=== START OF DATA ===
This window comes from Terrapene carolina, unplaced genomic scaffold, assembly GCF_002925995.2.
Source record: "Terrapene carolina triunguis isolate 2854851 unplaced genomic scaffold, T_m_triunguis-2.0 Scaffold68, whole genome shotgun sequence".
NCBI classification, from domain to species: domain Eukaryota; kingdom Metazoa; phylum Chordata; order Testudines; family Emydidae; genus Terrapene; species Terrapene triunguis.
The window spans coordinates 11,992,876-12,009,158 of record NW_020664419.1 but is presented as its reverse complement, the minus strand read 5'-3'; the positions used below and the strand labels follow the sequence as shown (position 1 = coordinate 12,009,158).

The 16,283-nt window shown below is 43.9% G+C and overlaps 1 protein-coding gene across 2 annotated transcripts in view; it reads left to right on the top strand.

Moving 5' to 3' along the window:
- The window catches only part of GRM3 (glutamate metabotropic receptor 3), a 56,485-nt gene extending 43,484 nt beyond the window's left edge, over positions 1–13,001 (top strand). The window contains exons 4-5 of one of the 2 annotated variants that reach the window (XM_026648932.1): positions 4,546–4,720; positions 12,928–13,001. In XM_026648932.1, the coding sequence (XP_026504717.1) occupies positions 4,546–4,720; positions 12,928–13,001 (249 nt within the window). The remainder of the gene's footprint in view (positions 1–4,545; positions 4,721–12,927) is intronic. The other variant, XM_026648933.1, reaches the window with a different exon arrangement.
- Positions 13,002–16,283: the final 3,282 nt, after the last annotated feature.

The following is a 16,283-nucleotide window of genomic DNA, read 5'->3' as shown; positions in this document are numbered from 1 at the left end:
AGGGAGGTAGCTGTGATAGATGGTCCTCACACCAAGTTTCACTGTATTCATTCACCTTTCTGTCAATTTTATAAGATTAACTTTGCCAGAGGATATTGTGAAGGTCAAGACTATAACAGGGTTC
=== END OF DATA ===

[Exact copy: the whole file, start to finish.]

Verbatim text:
This window comes from Terrapene carolina, unplaced genomic scaffold, assembly GCF_002925995.2.
Source record: "Terrapene carolina triunguis isolate 2854851 unplaced genomic scaffold, T_m_triunguis-2.0 Scaffold68, whole genome shotgun sequence".
NCBI classification, from domain to species: domain Eukaryota; kingdom Metazoa; phylum Chordata; order Testudines; family Emydidae; genus Terrapene; species Terrapene triunguis.
The window spans coordinates 11,992,876-12,009,158 of record NW_020664419.1 but is presented as its reverse complement, the minus strand read 5'-3'; the positions used below and the strand labels follow the sequence as shown (position 1 = coordinate 12,009,158).

The 16,283-nt window shown below is 43.9% G+C and overlaps 1 protein-coding gene across 2 annotated transcripts in view; it reads left to right on the top strand.

Moving 5' to 3' along the window:
- The window catches only part of GRM3 (glutamate metabotropic receptor 3), a 56,485-nt gene extending 43,484 nt beyond the window's left edge, over positions 1–13,001 (top strand). The window contains exons 4-5 of one of the 2 annotated variants that reach the window (XM_026648932.1): positions 4,546–4,720; positions 12,928–13,001. In XM_026648932.1, the coding sequence (XP_026504717.1) occupies positions 4,546–4,720; positions 12,928–13,001 (249 nt within the window). The remainder of the gene's footprint in view (positions 1–4,545; positions 4,721–12,927) is intronic. The other variant, XM_026648933.1, reaches the window with a different exon arrangement.
- Positions 13,002–16,283: the final 3,282 nt, after the last annotated feature.

The following is a 16,283-nucleotide window of genomic DNA, read 5'->3' as shown; positions in this document are numbered from 1 at the left end:
AGGGAGGTAGCTGTGATAGATGGTCCTCACACCAAGTTTCACTGTATTCATTCACCTTTCTGTCAATTTTATAAGATTAACTTTGCCAGAGGATATTGTGAAGGTCAAGACTATAACAGGGTTC